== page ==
Newspaper of Burlington Free Press, September 19, 1845, Page 2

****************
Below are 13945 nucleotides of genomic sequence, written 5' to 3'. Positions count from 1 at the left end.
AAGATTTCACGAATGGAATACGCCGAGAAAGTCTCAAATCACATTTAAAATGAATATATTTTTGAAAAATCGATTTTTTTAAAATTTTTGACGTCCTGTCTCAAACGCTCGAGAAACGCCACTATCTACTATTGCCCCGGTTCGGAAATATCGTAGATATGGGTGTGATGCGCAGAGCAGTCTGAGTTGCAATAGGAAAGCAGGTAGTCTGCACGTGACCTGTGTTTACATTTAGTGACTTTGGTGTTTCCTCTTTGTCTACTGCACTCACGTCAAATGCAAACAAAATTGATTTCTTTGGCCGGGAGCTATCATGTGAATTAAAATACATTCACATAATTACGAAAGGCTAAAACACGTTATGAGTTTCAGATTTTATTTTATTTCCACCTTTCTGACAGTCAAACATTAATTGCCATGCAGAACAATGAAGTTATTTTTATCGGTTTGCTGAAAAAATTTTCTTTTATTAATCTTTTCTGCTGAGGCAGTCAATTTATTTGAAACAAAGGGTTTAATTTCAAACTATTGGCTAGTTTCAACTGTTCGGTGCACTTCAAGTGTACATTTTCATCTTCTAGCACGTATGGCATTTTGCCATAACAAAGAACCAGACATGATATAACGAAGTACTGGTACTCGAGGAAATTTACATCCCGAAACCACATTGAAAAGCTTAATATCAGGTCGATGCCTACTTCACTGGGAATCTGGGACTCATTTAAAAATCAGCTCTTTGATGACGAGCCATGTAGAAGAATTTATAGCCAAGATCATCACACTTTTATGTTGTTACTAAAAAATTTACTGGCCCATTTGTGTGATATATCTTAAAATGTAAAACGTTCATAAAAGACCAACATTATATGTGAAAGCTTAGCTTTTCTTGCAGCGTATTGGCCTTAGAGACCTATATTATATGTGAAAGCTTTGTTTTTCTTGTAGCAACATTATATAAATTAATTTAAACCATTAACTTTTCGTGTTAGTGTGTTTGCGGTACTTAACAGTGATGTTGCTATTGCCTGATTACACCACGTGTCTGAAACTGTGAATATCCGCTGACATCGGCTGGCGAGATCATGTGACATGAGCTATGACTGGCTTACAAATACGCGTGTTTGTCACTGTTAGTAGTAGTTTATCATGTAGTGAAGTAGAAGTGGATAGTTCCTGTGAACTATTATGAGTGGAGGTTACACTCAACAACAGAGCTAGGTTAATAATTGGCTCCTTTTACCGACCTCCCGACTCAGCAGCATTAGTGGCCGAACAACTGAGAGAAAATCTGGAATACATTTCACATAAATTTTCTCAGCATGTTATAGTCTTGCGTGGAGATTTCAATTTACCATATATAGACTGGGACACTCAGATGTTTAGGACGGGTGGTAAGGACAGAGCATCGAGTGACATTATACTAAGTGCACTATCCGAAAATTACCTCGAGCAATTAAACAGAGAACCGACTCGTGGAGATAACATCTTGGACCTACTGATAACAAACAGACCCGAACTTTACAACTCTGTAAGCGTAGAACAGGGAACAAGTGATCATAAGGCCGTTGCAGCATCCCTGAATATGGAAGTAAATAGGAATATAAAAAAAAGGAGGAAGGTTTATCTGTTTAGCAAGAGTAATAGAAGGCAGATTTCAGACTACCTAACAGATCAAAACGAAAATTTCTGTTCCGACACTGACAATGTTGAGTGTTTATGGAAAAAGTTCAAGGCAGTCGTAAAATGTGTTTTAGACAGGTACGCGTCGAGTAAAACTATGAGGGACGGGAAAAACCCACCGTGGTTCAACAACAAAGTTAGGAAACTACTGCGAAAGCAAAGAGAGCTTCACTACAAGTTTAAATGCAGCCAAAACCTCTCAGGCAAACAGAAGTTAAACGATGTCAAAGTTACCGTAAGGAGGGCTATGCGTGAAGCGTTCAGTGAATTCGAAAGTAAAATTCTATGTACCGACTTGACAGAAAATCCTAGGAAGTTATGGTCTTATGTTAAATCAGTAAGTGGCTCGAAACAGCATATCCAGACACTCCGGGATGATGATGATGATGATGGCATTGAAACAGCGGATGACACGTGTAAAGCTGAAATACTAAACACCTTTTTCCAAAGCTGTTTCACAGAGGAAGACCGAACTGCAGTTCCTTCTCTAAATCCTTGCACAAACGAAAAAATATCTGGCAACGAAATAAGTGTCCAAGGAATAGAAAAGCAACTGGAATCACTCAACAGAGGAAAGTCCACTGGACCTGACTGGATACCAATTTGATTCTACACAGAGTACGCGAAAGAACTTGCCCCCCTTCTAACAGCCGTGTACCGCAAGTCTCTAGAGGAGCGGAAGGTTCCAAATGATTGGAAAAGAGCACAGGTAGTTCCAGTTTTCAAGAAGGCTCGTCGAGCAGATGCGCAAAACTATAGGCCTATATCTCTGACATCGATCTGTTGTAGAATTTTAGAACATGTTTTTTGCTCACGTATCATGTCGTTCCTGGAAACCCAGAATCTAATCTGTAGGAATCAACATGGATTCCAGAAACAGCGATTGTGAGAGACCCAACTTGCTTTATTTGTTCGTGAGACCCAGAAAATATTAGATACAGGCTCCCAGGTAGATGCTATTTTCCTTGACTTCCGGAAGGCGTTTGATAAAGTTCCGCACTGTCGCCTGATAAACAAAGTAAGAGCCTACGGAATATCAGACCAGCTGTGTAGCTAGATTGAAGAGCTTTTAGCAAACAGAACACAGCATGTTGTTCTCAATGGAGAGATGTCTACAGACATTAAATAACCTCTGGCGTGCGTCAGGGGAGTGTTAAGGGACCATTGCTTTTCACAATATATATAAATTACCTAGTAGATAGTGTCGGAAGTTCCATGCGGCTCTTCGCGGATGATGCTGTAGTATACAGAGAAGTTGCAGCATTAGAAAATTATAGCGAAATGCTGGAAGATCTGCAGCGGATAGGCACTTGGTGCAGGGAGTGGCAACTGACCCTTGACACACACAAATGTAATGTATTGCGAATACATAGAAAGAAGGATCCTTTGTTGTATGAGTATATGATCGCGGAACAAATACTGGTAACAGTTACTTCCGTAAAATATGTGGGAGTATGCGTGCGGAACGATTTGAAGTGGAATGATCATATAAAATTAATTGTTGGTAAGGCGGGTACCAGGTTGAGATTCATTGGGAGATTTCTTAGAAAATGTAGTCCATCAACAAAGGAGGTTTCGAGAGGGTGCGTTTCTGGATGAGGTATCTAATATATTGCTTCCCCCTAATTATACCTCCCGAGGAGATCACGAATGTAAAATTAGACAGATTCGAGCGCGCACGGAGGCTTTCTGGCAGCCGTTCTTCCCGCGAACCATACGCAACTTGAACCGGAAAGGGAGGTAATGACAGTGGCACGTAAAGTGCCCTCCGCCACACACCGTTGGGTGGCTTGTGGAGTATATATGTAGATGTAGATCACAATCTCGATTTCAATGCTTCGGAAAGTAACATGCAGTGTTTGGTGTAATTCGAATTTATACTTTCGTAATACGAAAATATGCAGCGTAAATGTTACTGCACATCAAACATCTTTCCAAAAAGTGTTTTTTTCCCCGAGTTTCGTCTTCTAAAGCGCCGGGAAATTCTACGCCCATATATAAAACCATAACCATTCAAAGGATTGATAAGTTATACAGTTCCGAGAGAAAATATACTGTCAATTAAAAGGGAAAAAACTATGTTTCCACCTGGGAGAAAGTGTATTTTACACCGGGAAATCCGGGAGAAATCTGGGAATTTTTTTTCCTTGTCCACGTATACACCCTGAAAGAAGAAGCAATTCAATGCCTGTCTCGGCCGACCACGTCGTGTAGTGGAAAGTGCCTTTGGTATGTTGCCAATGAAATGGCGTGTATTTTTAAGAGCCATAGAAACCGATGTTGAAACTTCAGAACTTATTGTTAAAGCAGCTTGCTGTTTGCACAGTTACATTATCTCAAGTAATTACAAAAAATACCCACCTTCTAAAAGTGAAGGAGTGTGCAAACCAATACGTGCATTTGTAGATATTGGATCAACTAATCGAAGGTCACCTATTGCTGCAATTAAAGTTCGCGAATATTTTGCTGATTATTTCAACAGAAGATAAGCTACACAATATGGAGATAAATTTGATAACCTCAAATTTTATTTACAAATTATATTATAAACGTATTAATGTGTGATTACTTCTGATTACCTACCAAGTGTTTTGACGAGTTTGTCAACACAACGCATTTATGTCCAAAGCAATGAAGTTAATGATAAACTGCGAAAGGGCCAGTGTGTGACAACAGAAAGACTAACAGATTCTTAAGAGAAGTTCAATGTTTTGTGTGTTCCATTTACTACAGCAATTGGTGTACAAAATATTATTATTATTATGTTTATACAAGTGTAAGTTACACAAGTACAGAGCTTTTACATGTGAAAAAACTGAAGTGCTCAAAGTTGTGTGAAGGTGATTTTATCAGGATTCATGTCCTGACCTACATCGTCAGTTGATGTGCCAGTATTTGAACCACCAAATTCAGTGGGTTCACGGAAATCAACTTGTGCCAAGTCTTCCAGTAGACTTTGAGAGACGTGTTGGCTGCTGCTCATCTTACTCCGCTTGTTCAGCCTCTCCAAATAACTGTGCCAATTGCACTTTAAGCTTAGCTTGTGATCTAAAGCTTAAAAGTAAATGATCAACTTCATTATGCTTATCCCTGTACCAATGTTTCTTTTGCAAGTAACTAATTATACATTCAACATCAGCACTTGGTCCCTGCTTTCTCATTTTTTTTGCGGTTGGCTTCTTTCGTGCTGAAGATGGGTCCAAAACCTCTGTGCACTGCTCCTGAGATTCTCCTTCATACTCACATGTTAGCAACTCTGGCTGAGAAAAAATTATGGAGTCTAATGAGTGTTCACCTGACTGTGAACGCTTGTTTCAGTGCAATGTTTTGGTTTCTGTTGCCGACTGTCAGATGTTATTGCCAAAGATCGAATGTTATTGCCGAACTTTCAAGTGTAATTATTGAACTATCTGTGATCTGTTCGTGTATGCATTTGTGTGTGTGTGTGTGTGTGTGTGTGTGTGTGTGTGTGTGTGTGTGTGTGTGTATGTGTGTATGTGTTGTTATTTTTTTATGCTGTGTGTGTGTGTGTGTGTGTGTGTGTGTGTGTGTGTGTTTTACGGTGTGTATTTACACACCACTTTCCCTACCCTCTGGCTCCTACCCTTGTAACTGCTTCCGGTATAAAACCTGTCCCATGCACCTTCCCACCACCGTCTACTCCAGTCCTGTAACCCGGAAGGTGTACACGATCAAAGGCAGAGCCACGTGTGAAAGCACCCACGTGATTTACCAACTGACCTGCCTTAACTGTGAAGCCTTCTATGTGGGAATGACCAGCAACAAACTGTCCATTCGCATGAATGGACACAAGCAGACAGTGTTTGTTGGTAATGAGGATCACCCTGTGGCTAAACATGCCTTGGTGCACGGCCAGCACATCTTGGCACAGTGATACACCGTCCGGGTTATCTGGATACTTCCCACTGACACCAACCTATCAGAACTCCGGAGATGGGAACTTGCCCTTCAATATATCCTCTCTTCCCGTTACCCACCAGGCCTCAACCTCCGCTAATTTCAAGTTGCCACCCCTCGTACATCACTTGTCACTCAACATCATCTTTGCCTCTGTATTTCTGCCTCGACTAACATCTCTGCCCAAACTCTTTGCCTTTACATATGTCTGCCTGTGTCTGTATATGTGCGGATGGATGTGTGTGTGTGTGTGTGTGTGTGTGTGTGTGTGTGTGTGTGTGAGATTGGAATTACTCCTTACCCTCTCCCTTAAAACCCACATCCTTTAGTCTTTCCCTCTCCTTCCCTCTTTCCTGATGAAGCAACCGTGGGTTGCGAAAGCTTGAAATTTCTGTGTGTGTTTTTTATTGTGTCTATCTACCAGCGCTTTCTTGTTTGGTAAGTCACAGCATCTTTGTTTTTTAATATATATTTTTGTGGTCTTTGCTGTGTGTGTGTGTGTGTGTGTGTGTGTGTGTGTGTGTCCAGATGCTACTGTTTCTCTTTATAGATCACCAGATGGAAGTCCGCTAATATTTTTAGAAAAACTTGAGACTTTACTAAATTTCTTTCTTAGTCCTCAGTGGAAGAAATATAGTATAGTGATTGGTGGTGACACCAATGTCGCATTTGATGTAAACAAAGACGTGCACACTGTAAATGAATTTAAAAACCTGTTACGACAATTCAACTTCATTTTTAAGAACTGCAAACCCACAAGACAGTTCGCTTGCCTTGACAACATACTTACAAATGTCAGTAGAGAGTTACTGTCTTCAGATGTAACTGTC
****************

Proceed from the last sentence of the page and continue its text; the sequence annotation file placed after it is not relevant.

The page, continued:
Newspaper of Burlington Free Press dated September 19, 1845 Page 2